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Using the lang attribute | Nomensa

Using the lang attribute

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2 minutes, 24 seconds

The third in a series of How To guides from Nomensa. Matt Lawson, Web Developer at Nomensa discusses how to use the lang attribute to specify the language of your website and individual elements on a page.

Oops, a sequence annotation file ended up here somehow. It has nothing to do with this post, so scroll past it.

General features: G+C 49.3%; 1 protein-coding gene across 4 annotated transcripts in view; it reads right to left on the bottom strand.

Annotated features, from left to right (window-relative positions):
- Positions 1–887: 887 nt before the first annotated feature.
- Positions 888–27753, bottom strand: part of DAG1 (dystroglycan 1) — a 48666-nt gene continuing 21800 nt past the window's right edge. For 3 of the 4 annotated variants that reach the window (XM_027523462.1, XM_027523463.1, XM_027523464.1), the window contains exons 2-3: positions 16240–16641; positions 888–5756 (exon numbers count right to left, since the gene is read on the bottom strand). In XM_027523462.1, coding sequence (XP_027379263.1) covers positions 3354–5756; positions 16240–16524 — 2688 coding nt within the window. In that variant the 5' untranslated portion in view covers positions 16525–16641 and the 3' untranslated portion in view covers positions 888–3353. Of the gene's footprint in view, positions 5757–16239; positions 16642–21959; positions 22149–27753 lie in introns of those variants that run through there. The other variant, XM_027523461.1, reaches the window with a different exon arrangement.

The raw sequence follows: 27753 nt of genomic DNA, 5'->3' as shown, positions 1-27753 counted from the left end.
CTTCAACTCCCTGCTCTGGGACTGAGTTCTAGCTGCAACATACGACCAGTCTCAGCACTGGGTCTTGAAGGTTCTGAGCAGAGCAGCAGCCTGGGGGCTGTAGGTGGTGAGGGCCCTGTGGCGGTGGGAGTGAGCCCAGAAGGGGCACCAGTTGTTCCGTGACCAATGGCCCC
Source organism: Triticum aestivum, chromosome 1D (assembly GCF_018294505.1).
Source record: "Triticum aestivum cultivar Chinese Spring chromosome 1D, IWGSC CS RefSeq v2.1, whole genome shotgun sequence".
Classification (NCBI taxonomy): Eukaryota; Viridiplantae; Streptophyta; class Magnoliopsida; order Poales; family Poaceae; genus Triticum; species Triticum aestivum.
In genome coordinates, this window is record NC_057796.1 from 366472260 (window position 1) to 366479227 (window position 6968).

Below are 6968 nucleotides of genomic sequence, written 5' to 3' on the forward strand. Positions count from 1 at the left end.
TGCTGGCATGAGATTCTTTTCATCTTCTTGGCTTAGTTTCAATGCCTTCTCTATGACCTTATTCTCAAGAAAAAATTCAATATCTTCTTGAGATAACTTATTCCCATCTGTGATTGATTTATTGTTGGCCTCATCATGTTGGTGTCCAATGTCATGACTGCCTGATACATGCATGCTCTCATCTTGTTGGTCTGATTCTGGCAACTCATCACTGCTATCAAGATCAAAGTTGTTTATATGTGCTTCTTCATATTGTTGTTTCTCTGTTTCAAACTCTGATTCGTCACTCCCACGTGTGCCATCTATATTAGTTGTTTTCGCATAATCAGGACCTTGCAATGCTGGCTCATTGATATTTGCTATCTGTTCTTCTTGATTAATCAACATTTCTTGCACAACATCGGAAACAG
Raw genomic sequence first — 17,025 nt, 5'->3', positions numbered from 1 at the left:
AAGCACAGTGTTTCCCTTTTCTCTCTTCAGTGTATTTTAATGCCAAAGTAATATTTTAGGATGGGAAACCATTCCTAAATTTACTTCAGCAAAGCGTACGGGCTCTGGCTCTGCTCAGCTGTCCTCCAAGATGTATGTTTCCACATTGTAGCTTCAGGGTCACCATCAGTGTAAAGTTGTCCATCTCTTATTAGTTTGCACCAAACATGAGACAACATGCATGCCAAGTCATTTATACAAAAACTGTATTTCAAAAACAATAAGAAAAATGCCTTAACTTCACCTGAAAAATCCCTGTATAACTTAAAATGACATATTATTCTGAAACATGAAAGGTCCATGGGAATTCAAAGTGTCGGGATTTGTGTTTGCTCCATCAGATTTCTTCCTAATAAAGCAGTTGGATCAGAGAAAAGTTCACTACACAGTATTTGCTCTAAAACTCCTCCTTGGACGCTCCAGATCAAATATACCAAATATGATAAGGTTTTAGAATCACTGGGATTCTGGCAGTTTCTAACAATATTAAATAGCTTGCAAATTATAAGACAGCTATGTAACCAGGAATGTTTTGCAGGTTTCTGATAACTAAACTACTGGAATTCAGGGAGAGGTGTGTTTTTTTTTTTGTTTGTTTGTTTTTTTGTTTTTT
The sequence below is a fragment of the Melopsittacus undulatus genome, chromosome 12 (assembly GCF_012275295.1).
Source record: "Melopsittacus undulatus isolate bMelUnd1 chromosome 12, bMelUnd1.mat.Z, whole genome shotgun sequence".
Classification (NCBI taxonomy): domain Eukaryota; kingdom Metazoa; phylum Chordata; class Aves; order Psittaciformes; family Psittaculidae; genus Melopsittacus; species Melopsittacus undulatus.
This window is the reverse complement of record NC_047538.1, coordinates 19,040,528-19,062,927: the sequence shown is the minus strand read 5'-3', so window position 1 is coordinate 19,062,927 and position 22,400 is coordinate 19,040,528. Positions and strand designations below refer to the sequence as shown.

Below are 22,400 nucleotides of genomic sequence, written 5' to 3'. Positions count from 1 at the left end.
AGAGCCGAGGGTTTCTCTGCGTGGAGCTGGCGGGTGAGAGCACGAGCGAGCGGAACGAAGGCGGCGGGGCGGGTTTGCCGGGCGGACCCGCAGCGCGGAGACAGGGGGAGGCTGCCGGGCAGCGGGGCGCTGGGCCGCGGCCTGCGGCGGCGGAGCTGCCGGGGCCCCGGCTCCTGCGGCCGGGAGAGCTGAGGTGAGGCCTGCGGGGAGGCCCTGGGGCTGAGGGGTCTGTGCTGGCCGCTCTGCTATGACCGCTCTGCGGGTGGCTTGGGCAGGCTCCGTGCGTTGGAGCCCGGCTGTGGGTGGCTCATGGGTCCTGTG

Hi everybody this is Matt from Nomensa and I’m here today to talk to you about the language attribute. This is an attribute that is often overlooked on a lot of sites we audit and when used correctly can greatly improve a visitor’s experience. The language attribute for those of you that don’t know for specifying the language of the text on the page this can be the whole page or a single word or sentence on the page. If I bring up my example we can see how both English and French is used on the page, predominantly English and we are going to add the language attribute to mark-up these changes in the language correctly. Firstly, to give you a better impression of how this can make a difference I have a demo available which shows these two sentences being read out by a screen reader. The first of which is being read in the correct accent the second of which is read using the incorrect language code so we can see how much of a difference it can make. [Audio clip] two sentences are read out in French. [Audio clip] two Sentences are read out in English. So we can hear how those two sentences can sounds very different depending on the language code specified. So lets see how we can add the language attribute to the page and individual components on the page. We do this by simply adding the language attributes to the HTML element, this specifies the main language of the document so a user can hear it in an appropriate language. If we had a single word or sentence in a different language, we will want to specify the language of those snippets seperately. To do that, we simply add the language attribute to the wrapping element. Now we have the sentence identified as French text so if a screen reader was to read out this sentence it will change into a French vocabulary and it will sound much better than the terrible English accent we had in the audio clip. We can also include the language attribute on links to specify the language of individual words; and you might want to consider adding the hreflang attribute which helps to specify the language of any linked documents such as pages or PDF’s that are in a different language. So there we have it, a quick introduction into two elements that are quite often overlooked and as we found out, can make a big impact on users such as those using screen reader technology.

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